If an individual or couple makes a good living but can’t cover their reasonable living expenses and pay off their debt, filing a Chapter 13 bankruptcy petition may be their path to a fresh financial reality.

In a Chapter 13, the debtor is allowed to first pay all their necessary and reasonable living expenses, out of their take home pay. (Reasonable living expenses include mortgage or rent payments, car payments, food, clothing, prescription costs, utilities, cell phone, some recreational and charitable expenses, etc.)

Once these reasonable expenses are paid, any remaining money is called disposable income. It is this disposable income that goes towards paying down the person’s debt over a 3 to 5 year payment plan.

As soon as a Chapter 13 bankruptcy is filed, creditors cannot contact, sue or enforce a judgment against the debtor. Nor can they add additional interest, penalties or fines to the debt. In essence, the Chapter 13 caps the debt and allows the debtor a reasonable amount of time to pay down the debt while still being able to maintain a reasonable lifestyle. Chapter 13 is a true and effective debt consolidation plan.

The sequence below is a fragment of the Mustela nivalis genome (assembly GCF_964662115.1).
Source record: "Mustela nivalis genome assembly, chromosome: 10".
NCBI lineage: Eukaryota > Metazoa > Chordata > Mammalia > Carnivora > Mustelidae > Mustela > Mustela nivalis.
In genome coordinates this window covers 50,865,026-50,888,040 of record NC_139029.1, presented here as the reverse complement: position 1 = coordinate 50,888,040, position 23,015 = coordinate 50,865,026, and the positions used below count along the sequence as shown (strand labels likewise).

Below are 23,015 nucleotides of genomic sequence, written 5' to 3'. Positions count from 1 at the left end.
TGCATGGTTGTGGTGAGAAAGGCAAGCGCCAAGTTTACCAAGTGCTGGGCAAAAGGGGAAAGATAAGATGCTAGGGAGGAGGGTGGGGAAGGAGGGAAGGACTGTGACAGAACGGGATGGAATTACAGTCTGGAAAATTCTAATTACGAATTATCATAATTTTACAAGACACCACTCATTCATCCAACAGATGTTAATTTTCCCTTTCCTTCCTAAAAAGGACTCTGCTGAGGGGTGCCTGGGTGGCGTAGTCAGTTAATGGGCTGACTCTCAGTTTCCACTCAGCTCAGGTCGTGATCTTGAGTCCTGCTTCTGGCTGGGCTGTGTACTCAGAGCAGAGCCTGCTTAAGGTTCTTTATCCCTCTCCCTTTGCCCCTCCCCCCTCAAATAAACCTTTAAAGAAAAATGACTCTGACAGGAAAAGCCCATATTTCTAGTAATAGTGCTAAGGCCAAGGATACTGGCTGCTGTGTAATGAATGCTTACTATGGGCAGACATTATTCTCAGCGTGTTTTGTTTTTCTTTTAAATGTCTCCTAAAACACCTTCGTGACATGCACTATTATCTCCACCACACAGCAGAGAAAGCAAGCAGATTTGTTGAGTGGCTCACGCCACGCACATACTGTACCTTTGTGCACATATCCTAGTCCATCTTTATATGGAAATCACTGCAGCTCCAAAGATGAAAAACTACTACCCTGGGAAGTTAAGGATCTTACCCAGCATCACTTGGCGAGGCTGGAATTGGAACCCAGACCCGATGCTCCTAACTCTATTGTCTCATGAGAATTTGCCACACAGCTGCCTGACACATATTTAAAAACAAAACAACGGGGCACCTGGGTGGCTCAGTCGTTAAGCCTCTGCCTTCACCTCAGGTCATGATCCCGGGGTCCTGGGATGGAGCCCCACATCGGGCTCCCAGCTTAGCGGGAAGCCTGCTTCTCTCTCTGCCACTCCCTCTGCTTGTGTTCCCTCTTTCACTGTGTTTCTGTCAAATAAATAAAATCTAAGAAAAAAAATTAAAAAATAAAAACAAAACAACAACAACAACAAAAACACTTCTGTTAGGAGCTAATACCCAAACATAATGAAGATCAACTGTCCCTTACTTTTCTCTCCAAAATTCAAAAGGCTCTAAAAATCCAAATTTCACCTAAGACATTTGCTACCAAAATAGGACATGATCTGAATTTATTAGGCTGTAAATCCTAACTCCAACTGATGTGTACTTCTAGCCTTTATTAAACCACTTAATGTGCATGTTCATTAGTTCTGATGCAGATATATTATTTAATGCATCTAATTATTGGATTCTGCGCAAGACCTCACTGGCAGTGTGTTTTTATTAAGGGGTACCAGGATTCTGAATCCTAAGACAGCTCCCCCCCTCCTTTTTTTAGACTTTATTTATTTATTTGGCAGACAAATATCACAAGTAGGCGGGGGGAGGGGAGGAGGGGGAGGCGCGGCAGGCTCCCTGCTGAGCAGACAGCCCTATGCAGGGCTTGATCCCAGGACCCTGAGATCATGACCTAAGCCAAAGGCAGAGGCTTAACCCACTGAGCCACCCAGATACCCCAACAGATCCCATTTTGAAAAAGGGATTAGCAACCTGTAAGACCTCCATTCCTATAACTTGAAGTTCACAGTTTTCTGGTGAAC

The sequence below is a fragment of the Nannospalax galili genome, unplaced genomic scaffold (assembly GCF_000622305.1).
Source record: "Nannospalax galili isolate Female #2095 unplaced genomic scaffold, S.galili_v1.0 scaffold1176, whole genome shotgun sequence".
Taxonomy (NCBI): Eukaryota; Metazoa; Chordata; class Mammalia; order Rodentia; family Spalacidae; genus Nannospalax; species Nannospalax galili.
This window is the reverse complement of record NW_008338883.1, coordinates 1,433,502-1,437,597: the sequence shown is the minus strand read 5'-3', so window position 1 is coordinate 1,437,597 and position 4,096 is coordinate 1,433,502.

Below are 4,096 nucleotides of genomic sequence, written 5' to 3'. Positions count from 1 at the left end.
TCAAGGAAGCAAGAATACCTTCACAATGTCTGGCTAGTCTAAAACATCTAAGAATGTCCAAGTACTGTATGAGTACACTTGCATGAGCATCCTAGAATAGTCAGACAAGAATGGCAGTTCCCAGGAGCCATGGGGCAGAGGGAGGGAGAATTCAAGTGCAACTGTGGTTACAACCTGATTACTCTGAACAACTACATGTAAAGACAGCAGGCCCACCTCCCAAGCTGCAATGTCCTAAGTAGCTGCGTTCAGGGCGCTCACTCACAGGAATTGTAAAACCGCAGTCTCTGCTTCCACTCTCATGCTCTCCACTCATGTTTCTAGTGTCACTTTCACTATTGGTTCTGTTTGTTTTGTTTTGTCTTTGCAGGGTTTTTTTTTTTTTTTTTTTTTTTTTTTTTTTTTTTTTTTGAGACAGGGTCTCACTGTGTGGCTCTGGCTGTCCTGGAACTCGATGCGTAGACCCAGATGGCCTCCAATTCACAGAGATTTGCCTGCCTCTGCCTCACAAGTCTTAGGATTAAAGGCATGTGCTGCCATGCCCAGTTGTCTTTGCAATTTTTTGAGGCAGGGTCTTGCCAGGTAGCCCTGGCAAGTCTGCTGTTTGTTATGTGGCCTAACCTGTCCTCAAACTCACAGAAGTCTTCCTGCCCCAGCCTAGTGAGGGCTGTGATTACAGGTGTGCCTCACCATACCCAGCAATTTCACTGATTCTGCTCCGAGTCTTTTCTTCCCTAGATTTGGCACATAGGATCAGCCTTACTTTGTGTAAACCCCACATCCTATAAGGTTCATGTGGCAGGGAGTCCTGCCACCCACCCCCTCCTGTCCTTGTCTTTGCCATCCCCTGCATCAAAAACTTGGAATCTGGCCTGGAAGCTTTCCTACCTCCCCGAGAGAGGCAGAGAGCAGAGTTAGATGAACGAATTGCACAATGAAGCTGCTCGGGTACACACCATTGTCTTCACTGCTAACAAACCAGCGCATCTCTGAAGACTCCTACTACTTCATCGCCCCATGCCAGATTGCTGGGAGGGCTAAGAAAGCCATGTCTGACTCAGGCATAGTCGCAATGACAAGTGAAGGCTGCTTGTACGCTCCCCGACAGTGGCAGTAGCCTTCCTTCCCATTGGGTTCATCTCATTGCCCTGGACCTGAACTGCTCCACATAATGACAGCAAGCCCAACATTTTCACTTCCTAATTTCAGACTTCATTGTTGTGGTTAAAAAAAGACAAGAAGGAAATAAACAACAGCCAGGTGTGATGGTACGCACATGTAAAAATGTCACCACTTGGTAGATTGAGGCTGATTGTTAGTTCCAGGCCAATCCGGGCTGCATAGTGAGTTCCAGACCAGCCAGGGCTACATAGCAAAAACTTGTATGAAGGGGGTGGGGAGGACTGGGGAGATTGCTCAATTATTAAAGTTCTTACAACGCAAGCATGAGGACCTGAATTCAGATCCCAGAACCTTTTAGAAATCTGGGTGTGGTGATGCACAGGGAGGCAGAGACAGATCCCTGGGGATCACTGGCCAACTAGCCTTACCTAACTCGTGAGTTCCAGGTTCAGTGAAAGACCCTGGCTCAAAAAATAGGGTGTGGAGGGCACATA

5 Reasons Married Couples Need a Fresh Financial Start with Bankruptcy

1. The couple lost a higher-paying job in the past five years.
2. Their household income was reduced.
3. During the period of reduced income, they relied on credit as a way to supplement the lost wages.
4. They now realize they are unable to increase their income to its previous level.
5. They are unable to repay the debt with their new, lower income.
Bankruptcy may be the couple’s best option for starting over financially.
If you have experienced this situation and want to explore your fresh start options, call Church & Korhonen, PC for a free, confidential initial consultation at (906) 226.0001 or fill out this form.

I’ve been sued in a debt collection case.

I’ve been sued in a debt collection case. What do I do?

If you have been sued for debt, time is ticking by and you must respond to the lawsuit or the other side will win a judgment against you. Once a judgment is entered the court may issue a writ to garnish or seize your wages or bank account.

Clicking the link below will take you to a legal toolbox that will help you respond to the lawsuit. Do not delay.

Click here.

Reasons to File for Chapter 7 Bankruptcy Instead of Chapter 13

Filing for bankruptcy can be understandably unnerving, but knowing which type of bankruptcy you should file for can put your mind at ease. If you meet the required income limitations  and don’t mind potentially losing a little property, there are many reasons to file for Chapter 7 bankruptcy instead of Chapter 13.